Our process is always collaborative, but in general our main strengths lie in Francis for the hooks, Anthony for the arrangements, both of us for our good looks.
Were there any difficulties in making the album? From a listener’s point of view it sounds as though it was quite a chilled project with not so much pressure exerted on yourselves… would that be correct?
I mean nothing was forced in the sense that we were trying to imitate a certain sound, we just did our thing in really the most relaxed way one can imagine, save for a few temper tantrums.
When you listen back to the album, which tracks really inspire you to get back in the studio to make more Frank & Tony tracks?
That’s a bit difficult to answer, as it’s sort of a DJ syndrome in a way. You are always thinking the new cut is the best one. It’s a bit of a running joke. In a way, we are inspired to write not from listening to our own music, but trolling on Discogs for special records then finding that perfect moment to drop it at our residency. The feeling when it all works is what we are ultimately going for, as it’s like a drug.
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Can you tell me a little bit about the collaboration with Sprinkles? How did it come about, was there a strong idea about what you wanted to get out of working together or was it the product of a jam session?
Terre became a friend of the label through her work on Minutes of Sleep. I (Francis) became friends with Terre during this period and we even did a bit of touring together last fall. We get along on a lot of levels, not just in music, and there is really no one I can think of who is as unique as Terre in the industry. This friendship lead to a further collaboration on this LP. Everything with Terre seems so easy and natural. I suppose this is because its based on mutual respect and friendship rather than some sort of overwrought attempt at collaboration.
Did you have any particular audience in mind when you were making the album?
The dancefloor at our residency and the vibe we get from our community in New York. We would be nothing without our community.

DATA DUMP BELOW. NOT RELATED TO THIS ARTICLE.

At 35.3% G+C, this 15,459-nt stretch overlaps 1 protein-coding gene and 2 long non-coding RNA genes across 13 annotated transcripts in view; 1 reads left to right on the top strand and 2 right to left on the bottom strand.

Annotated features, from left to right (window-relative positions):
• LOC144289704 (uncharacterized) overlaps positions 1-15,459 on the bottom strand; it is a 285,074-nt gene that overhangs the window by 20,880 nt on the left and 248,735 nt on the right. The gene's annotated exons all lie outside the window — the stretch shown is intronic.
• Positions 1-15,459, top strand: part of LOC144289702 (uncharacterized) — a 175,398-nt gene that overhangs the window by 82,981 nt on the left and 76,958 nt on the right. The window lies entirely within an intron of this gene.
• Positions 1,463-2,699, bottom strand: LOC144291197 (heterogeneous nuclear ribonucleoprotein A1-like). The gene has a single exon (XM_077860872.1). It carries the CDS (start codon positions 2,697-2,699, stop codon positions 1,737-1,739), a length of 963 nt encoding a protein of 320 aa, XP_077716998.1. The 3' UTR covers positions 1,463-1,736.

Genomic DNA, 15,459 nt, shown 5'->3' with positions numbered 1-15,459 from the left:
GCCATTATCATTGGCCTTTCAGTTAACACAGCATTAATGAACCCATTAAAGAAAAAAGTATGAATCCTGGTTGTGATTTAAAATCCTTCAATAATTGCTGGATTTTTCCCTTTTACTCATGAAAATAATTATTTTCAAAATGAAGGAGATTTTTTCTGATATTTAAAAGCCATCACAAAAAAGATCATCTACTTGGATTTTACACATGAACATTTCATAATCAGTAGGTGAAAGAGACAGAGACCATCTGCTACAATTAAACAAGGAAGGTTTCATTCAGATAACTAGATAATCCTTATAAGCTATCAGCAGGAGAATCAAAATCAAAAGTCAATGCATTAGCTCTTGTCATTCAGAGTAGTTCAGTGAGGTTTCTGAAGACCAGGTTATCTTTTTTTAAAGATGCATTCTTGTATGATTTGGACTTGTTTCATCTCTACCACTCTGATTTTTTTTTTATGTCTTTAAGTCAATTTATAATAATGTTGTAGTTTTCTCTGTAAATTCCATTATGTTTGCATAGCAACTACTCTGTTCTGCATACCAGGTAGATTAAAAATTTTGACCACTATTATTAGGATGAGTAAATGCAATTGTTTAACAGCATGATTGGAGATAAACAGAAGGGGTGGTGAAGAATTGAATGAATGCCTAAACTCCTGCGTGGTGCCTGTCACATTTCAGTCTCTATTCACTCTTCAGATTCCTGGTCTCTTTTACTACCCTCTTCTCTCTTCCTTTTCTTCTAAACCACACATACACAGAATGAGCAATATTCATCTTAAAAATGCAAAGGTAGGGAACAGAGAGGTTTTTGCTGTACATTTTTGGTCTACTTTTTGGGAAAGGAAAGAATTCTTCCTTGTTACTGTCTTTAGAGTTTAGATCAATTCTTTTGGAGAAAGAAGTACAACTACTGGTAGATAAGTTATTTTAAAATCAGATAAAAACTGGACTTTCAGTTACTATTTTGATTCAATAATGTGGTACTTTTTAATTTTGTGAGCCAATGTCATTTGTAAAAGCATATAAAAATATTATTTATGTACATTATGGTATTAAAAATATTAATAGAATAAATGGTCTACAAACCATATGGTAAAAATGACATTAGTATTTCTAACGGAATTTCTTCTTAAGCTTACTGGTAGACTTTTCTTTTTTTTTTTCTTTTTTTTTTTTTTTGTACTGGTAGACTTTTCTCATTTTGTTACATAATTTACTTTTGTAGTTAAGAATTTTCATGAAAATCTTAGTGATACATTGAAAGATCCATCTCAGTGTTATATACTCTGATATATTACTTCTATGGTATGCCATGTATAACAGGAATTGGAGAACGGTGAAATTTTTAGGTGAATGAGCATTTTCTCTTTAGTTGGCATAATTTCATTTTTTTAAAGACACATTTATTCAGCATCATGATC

Now it’s all done and dusted and you have a chance to listen back to it, is there anything you might have changed about it at all?
We are both of the mind to always look forward. The album is true reflection of us at the time we made it and what we are making now is contemporaneous with who we are now. Everything else is a scoreboard for those who have time to keep track.
We’re fast approaching the end of the year, can you give me a brief overview of how 2014 has been for you both individually and as a duo…
Anthony : On the solo side I released a few EPs on our side label, Natural History… some analogue house jams and one vinyl-only EP. ‘Lie To Me’ on HAKT records, a local Brooklyn label run by Justin Miller, which has gained quite some support. However, the focus has definitely been Frank & Tony and will continue to be as we start doing our album tour.
Francis: My year began with releasing my solo album ‘Minutes of Sleep’ and will end with the release of our Frank & Tony LP. What more can a kid ask for?
Can you also fill me in on what you have planned for the next year or so? Anything concrete pencilled in?
We begin to support the album with a lot of touring and on the label side we have another EP from our new artist Desert Sound Colony, an album by Black Light Smoke and a new Francis Harris solo EP with guitarist Gabe Hedrick.
What do Frank & Tony do when they’re not making music?
We are two boys just looking for affection.
Finally, can you both give us your definition of deep house?…
Take whatever the genre means in Beatport and do the opposite.
Pick up the first part of Frank & Tony’s album via this link and check out the rest of the album below: